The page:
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  • Explaining the Causes of the American Civil War, 1787–1861
  • Edward B. Rugemer (bio)
John Ashworth. Slavery, Capitalism, and Politics in the Antebellum Republic: Volume I, Commerce and Compromise, 1820–1850. New York: Cambridge University Press, 1996. 536 pp. Notes, appendix, and index. $43.00; and Slavery, Capitalism, and Politics in the Antebellum Republic: Volume 2, The Coming of the Civil War, 1850–1861. New York: Cambridge University Press, 2007. ix + 683 pp. Notes, and index. $126.00 (cloth); $34.99 (paper).

Thirteen years have passed since the appearance of the first volume of John Ashworth’s Slavery, Capitalism, and Politics in the Antebellum Republic. About twenty have passed since the author began to explore antebellum political ideologies. He has produced the most thorough analysis of the ideological spectrum in the antebellum United States to date, and his account of the coming of the Civil War, though seriously flawed in one specific way, has great explanatory power. Volume One began with writings of Thomas Jefferson and John Taylor of Caroline and ended with the torturous Compromise of 1850. Volume Two starts with the aftermath of 1850, places great emphasis on the passage of Kansas-Nebraska in 1854, and ends with secession in 1861. Unlike most Civil War scholars, the author insists that historical narrative as a genre does not have the capacity to explain the coming of the Civil War (I, p. 9). So reading these volumes is hard intellectual work, and Professor Ashworth should not be disappointed if they fail to reach a broad audience. Yet there are three reasons why scholars should read these books: their brilliant illumination of ideology, their breadth across time and space, and their thought-provoking model of historical causation.

Ashworth’s examination of political ideology is superb. Grounded in public speeches, pamphlets, newspaper editorials, party platforms, and the Congressional record, Ashworth illuminates the worldviews of antebellum political actors with meticulous detail. He carefully draws the distinctions between separate groups within the major political parties, as well as how section divided co-partisans. Ideology emerged from economic and political realities, the two most important being resistance to enslavement by African Americans in the South and the spread of wage-labor in the North. Secondly, of the most [End Page 56] recent big books on the coming of the Civil War, Ashworth’s volumes are the most comprehensive. Recent authors have focused upon a particular event, party, theme, or section, and based on the analysis thereof projected a broader explanation of the coming of the Civil War.1 Ashworth casts a far wider net. His account encompasses developments in the entire nation, from North to South, and he explains the motivations of every major political grouping, from the arch secessionists to the moderate Unionists to the radical Republicans. Finally, Ashworth’s work puts forth a thought-provoking example of historical causation that plumbs to the core of what historians do. I am not simply referring to his Marxian innovations, though these are interesting. Ashworth consistently develops the position that impersonal forces are far more important than individual action in explaining historical change. Even in a period for which the archival record is rich with the details of individuals’ thoughts, lives, and even personalities, Ashworth believes that such archival evidence is not relevant to an explanation of political change. Political decisions, he argues, are “structurally generated” (II, pp. 7, 637).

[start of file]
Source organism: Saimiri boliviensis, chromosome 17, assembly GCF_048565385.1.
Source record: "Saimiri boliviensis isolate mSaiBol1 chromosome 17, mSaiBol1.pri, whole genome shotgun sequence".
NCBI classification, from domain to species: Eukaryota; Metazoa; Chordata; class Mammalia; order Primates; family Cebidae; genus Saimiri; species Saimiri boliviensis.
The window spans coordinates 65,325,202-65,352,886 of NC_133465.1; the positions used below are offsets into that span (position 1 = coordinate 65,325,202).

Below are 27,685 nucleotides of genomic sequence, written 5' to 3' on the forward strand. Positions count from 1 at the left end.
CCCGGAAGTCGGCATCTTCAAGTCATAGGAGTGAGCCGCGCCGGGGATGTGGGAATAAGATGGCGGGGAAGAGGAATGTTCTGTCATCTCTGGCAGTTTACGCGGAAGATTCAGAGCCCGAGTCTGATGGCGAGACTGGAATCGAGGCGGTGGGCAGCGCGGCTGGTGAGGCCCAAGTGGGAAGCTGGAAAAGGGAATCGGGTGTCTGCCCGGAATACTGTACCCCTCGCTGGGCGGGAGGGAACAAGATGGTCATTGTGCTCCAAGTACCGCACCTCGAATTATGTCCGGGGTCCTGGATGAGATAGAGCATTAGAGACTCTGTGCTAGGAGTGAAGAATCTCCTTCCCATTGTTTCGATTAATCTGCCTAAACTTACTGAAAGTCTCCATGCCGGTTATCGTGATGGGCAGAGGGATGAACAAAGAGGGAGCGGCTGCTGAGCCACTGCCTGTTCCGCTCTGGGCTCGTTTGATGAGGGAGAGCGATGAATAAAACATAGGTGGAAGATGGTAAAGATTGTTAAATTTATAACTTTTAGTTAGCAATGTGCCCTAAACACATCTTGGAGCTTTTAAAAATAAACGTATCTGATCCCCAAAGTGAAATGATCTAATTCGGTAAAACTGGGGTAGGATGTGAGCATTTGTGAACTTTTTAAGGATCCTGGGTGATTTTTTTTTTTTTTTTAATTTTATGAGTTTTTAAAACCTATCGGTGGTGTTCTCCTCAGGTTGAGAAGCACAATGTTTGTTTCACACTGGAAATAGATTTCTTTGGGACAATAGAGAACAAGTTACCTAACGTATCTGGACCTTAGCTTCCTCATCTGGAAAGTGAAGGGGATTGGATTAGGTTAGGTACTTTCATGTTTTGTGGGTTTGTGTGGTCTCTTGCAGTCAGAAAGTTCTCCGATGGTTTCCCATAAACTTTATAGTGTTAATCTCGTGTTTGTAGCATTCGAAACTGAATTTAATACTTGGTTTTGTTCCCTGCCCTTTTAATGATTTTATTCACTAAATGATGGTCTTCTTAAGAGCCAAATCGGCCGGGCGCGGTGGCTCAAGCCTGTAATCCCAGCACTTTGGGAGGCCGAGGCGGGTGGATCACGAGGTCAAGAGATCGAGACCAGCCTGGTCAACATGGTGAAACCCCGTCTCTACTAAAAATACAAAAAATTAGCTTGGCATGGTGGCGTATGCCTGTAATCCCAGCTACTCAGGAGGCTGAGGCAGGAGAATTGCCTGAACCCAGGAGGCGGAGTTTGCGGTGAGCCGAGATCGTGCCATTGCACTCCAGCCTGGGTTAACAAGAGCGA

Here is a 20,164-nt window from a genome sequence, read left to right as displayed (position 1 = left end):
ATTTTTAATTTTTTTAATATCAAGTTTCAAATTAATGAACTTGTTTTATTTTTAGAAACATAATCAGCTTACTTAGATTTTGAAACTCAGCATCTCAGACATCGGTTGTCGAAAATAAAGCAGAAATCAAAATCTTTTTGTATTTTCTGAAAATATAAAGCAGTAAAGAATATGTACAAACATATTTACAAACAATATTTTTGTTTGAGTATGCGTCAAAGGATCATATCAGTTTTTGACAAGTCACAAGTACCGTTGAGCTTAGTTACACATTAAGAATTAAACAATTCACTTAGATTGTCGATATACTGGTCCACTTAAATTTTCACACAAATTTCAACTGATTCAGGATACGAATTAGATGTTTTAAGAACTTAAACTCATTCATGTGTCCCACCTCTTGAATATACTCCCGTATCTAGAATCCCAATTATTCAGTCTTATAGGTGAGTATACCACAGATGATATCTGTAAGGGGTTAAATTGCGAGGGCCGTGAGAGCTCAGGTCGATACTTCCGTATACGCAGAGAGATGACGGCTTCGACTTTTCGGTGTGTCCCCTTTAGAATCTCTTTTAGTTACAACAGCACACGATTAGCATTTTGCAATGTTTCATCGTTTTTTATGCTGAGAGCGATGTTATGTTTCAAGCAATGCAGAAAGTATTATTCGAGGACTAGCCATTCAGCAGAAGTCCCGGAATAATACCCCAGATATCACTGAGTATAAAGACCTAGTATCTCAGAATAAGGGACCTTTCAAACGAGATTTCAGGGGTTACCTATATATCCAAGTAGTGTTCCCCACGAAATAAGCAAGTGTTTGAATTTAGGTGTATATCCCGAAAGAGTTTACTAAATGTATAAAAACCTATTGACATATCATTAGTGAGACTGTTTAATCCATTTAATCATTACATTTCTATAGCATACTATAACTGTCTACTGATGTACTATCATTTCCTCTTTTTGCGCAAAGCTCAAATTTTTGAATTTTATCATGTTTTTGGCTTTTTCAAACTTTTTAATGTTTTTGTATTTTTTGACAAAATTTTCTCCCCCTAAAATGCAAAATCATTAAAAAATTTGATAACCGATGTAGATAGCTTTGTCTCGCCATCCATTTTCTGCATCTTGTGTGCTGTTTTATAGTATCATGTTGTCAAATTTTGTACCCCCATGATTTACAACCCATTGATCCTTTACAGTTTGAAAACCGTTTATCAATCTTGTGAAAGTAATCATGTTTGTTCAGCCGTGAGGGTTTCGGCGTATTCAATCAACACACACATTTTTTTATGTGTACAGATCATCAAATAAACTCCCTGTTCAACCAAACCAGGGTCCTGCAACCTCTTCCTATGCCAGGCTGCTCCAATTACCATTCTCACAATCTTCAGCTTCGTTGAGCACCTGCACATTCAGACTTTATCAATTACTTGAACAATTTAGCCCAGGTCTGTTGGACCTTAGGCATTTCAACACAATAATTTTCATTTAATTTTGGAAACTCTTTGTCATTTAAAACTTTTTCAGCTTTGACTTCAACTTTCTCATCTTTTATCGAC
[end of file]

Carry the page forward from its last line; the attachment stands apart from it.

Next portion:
The first volume of Slavery, Capitalism, and Politics in the Antebellum Republic closed with reflections upon the Compromise of 1850. Though authored by Henry Clay, the Compromise was famously maneuvered through Congress by the young Illinois senator Stephen A. Douglas. Ashworth’s emphasis lies on the aftermath of compromise, when political leaders said what they really thought. Based on their views of the Compromise, Ashworth identifies six distinct political groupings, three in each section. In the North, Democrats and conservative Whigs tended to be pleased with the Compromise, while liberal Whigs and Democrats touched by antislavery were dissatisfied. In the South only the Whigs were satisfied, while southern Democrats nursed their wounds and continued to harbor thoughts of secession. In this second volume, Ashworth shows that during the 1850s these six groups coalesced into four—Republicans...


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